From laptops without standard accessories such as CD-roms, to rice cookers and microwave ovens with minimal functions, brands such as Samsung and LG Electronics are quickly introducing basic items that can be sold at lower price points.

It's all about surviving the slowdown which has dealt a severe blow to Asia's export-dependent economies such as South Korea which saw exports drop 25 percent in the first quarter of the year alone.

"In an economic downturn, liquidity problems outweigh the factor of profits. Therefore, it would be important to keep their factories running and pay back debt," said Choe Soon-kyoo, a professor of Yonsei University's business school in Seoul.

"They are adopting that (low-price) strategy to maintain liquidity rather than to make profits," he added.

Buoyant sales from these products are providing relief, and much needed cash flow, to companies that posted heavy profit falls or swung to quarterly losses early this year such as Samsung Electronics whose earnings plummeted to 619 billion won in the March quarter from 2.2 trillion won a year ago.

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Central banks may need more power for financial stability

(Reuters) - Central banks might need more power to oversee banks if they are to play a larger role in maintaining financial stability in the post-crisis world, a Bank for International Settlements (BIS) report said on Sunday.

The report also said central banks should examine issues such as the make-up of policymaking bodies, their independence, voting habits and finances as their role evolves.

"The current global financial crisis could well have ... important implications for central banks, particularly with respect to their role in fostering financial stability," said the report, by the Central Bank Governance group.

"If central banks are to play a key role in dealing with systemic risk when applying a more macroprudential approach, they may also need to have closer oversight of systemically significant institutions."

But the report said there was no magic bullet for arranging central bank governance to deal with the new challenges, as their roles as well as political and economic conditions differ from each other.

"What is suitable for one country will not be for another. Hence, setting down a single set of best practices is not feasible."

Financial stability, for its part, would be difficult to codify in central bank objectives, as it is not as simple as naming a range for consumer price growth as an inflation target.

"Financial stability is ... somewhat incomplete as a guiding light for policy actions and as a basis for accountability," it said.

"Financial stability is not an absolute objective -- most economists would agree that financial variables should be flexible, and should change, and sometimes sharply. The question is by how much and in what circumstances."

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Thursday, May 14, 2009

U.S. financial reform to be unveiled despite clashes

(Reuters) - The Obama administration's plan to reshape the opaque world of derivatives trading, unveiled on Wednesday, is only a preview of sweeping financial reform proposals that may be announced as soon as next week.

The White House and Treasury, responding to the global financial crisis, have firm ideas about tightening oversight of hedge funds, streamlining bank regulation, shaking up executive pay standards and protecting consumers.

But two key components of the administration's approach -- policing "systemic risk" and winding down troubled financial firms -- are dividing senior officials and lawmakers, which will likely cause delays in getting broad reforms enacted.

Treasury Secretary Timothy Geithner, a chief architect, acknowledged on Wednesday the proposals might not sit well with everyone. "It's not going to be comfortable for everybody but it's important to do," he told a group of bankers.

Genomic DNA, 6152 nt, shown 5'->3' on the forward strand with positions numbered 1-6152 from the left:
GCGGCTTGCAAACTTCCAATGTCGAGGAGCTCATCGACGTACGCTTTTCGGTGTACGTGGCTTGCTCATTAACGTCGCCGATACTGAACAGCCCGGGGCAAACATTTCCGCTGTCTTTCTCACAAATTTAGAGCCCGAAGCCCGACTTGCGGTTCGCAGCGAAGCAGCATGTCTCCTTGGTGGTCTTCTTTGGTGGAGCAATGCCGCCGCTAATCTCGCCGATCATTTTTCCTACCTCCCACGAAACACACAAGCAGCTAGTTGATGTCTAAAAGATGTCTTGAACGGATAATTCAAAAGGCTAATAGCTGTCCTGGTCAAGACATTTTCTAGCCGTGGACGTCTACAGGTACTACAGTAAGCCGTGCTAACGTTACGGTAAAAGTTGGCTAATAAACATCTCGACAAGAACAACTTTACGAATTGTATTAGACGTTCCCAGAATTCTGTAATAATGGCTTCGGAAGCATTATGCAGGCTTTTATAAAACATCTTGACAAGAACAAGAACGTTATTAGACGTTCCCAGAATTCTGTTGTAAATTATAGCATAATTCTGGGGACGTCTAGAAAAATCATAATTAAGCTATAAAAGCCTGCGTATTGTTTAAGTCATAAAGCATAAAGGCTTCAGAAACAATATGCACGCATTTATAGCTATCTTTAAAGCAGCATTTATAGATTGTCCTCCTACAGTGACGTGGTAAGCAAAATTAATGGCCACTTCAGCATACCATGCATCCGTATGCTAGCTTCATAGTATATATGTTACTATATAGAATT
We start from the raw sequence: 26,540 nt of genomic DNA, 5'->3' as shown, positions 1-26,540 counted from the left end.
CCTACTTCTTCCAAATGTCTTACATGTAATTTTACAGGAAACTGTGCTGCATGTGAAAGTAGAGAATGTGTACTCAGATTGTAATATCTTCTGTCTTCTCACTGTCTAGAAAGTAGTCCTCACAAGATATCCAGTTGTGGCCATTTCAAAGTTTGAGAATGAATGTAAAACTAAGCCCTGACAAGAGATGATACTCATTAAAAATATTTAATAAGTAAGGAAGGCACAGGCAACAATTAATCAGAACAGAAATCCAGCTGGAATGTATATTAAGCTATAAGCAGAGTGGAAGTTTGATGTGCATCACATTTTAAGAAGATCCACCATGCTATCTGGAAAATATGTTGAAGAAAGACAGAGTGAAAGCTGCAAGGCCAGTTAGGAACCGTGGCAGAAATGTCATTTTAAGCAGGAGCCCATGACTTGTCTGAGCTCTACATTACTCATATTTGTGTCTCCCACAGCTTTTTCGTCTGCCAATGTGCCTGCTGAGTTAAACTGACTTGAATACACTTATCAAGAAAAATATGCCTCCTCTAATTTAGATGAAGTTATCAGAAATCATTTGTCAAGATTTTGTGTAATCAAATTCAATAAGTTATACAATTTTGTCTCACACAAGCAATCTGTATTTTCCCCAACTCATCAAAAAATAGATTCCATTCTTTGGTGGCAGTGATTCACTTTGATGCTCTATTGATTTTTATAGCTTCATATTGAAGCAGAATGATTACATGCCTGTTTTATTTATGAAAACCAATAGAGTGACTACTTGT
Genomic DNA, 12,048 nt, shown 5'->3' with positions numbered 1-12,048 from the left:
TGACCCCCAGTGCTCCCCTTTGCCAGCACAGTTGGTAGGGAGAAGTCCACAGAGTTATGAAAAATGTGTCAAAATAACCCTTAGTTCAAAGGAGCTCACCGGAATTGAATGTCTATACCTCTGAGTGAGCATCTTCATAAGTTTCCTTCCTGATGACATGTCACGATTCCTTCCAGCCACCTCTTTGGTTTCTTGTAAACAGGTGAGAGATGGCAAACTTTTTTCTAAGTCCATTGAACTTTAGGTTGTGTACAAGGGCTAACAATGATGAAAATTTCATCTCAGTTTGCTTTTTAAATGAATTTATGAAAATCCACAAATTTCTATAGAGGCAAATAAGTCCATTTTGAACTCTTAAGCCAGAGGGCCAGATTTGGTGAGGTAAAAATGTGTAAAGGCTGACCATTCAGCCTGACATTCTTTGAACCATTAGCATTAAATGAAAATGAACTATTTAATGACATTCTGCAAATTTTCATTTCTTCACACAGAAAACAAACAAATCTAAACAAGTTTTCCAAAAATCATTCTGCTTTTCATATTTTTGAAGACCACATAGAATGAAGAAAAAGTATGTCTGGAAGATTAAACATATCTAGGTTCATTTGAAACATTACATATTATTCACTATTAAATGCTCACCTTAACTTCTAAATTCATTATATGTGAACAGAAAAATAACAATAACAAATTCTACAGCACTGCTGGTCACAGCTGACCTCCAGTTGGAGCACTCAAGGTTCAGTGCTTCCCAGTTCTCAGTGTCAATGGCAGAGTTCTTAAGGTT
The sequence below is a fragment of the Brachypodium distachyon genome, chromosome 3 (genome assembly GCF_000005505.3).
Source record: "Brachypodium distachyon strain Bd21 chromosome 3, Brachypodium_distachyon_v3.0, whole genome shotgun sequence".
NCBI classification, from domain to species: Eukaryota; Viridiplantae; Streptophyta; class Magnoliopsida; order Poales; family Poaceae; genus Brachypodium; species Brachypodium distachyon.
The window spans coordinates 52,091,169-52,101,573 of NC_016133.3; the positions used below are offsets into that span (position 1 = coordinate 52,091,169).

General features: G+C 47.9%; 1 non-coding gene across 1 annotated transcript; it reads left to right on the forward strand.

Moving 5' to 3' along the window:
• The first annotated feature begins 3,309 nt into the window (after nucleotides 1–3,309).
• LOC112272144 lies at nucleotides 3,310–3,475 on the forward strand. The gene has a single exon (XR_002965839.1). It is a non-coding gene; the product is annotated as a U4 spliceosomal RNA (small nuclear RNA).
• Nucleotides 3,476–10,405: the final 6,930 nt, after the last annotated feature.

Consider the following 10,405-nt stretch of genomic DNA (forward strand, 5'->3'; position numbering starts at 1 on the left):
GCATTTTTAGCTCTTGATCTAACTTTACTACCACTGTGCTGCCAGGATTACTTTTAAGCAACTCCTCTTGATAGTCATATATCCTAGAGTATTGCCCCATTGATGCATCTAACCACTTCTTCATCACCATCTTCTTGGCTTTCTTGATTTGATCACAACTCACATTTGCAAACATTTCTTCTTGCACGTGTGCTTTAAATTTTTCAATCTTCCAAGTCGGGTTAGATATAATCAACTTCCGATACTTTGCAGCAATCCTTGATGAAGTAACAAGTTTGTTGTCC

The regulatory reform drive comes as economies around the globe continue to reel from a credit market paralysis triggered by a sudden plunge in the value of exotic securities created during the U.S. real estate boom. U.S. President Barack Obama has vowed to pursue changes to prevent another such crisis.

His administration's approach centers on a powerful, new "systemic risk" regulator, likely to be the U.S. Federal Reserve, backed by a council of regulators, including the Federal Deposit Insurance Corp, which will also get new powers, according to sources briefed on the plan.

That compromise has emerged after a debate between advocates of centralized financial supervision and skeptics who fear making the Fed too powerful, especially in view of its shaky record in handling troubled insurer AIG (AIG.N).

The administration looks poised to put the FDIC at the center of newly streamlined bank regulations. Other agencies' rulebooks will be rewritten to conform with an FDIC standard, preventing banks from shopping around for a lax regulator.

But other bank overseers, such as the Comptroller of the Currency and the Office of Thrift Supervision, for now, will not be slated for shutdown, the sources said.

As part of its effort, the Treasury will emphasize the need for global cooperation, wary of the risk that financial firms might flee to jurisdictions with looser regulations.


Geithner said on May 8 that Congress would get "the broad comprehensive framework within the next couple weeks, and we hope to move forward quickly with legislation."

Democratic lawmakers and the White House want to enact reforms by the year-end, but the deadline looks less realistic as the proposal expands.

"The problem is that as you start adding more new issues, the consensus starts breaking down," said Wayne Abernathy, an executive at the American Bankers Association.

Many of the proposals involve sensitive structural changes that threaten existing bureaucracies and cross jurisdictional lines among congressional committees.

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GM near deal with UAW

(Reuters) - Under the direction of the U.S. Treasury, General Motors Corp is close to a deal with the United Auto Workers that would cut its hourly labor costs by more than $1 billion a year, the Wall Street Journal said, citing people familiar with the matter.

GM expects to halve its remaining cash outlays for retiree health costs to about $10 billion, and supplement that contribution with a 39 percent equity stake in the reorganized company, the people told the paper.